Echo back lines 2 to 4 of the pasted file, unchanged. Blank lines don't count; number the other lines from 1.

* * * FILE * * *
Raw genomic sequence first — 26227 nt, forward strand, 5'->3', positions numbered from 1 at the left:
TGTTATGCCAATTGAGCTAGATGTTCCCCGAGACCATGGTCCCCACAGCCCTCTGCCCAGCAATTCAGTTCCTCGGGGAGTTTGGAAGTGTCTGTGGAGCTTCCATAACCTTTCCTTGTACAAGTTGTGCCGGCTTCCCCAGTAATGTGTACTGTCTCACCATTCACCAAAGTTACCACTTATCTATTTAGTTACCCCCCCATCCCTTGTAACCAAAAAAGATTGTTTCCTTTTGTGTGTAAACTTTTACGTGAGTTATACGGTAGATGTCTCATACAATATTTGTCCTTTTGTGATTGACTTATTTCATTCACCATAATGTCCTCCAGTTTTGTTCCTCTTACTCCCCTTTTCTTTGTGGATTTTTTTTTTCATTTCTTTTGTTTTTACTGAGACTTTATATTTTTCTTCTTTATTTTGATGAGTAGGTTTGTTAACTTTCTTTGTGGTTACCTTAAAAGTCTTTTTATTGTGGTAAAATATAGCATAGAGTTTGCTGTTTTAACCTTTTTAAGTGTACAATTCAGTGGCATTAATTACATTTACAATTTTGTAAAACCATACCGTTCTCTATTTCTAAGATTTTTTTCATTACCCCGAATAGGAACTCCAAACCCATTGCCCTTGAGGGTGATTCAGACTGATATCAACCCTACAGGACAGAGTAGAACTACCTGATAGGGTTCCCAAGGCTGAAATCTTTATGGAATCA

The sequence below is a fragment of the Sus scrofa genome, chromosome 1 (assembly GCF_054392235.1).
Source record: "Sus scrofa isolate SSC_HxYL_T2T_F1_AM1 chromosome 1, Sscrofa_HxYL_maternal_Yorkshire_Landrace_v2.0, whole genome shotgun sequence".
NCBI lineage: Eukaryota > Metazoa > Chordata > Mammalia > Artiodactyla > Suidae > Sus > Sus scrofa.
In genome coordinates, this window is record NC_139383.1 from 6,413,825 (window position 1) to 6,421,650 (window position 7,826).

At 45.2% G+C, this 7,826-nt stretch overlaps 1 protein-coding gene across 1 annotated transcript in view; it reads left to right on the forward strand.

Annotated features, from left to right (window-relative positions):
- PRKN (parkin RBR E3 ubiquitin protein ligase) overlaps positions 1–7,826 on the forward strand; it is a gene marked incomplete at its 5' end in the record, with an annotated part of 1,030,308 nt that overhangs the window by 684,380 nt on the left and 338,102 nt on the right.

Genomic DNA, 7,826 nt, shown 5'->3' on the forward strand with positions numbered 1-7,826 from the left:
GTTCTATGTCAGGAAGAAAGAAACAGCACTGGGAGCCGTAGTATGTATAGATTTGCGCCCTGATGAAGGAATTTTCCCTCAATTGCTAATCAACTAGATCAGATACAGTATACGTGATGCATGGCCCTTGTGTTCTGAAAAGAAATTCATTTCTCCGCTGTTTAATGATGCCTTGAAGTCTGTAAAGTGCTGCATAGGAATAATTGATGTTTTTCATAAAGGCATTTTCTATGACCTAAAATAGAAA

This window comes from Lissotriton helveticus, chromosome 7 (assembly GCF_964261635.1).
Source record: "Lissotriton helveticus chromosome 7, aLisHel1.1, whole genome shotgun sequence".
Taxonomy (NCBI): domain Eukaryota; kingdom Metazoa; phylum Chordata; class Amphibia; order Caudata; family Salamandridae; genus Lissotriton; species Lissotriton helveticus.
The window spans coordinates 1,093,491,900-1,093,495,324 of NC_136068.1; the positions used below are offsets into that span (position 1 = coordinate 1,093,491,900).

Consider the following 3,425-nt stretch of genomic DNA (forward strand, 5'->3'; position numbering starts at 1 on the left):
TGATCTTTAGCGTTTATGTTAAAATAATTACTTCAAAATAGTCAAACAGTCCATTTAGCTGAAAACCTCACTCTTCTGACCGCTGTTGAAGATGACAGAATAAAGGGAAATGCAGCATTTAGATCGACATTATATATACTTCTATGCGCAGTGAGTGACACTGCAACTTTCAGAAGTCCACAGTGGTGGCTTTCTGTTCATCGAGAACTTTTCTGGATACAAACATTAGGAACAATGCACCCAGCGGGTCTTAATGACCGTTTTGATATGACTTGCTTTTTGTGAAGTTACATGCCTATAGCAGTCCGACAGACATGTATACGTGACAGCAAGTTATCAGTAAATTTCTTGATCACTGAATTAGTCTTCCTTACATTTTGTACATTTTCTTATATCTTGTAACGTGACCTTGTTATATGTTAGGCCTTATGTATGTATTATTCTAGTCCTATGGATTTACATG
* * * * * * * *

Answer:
TGTTATGCCAATTGAGCTAGATGTTCCCCGAGACCATGGTCCCCACAGCCCTCTGCCCAGCAATTCAGTTCCTCGGGGAGTTTGGAAGTGTCTGTGGAGCTTCCATAACCTTTCCTTGTACAAGTTGTGCCGGCTTCCCCAGTAATGTGTACTGTCTCACCATTCACCAAAGTTACCACTTATCTATTTAGTTACCCCCCCATCCCTTGTAACCAAAAAAGATTGTTTCCTTTTGTGTGTAAACTTTTACGTGAGTTATACGGTAGATGTCTCATACAATATTTGTCCTTTTGTGATTGACTTATTTCATTCACCATAATGTCCTCCAGTTTTGTTCCTCTTACTCCCCTTTTCTTTGTGGATTTTTTTTTTCATTTCTTTTGTTTTTACTGAGACTTTATATTTTTCTTCTTTATTTTGATGAGTAGGTTTGTTAACTTTCTTTGTGGTTACCTTAAAAGTCTTTTTATTGTGGTAAAATATAGCATAGAGTTTGCTGTTTTAACCTTTTTAAGTGTACAATTCAGTGGCATTAATTACATTTACAATTTTGTAAAACCATACCGTTCTCTATTTCTAAGATTTTTTTCATTACCCCGAATAGGAACTCCAAACCCATTGCCCTTGAGGGTGATTCAGACTGATATCAACCCTACAGGACAGAGTAGAACTACCTGATAGGGTTCCCAAGGCTGAAATCTTTATGGAATCA

The sequence below is a fragment of the Sus scrofa genome, chromosome 1 (assembly GCF_054392235.1).
Source record: "Sus scrofa isolate SSC_HxYL_T2T_F1_AM1 chromosome 1, Sscrofa_HxYL_maternal_Yorkshire_Landrace_v2.0, whole genome shotgun sequence".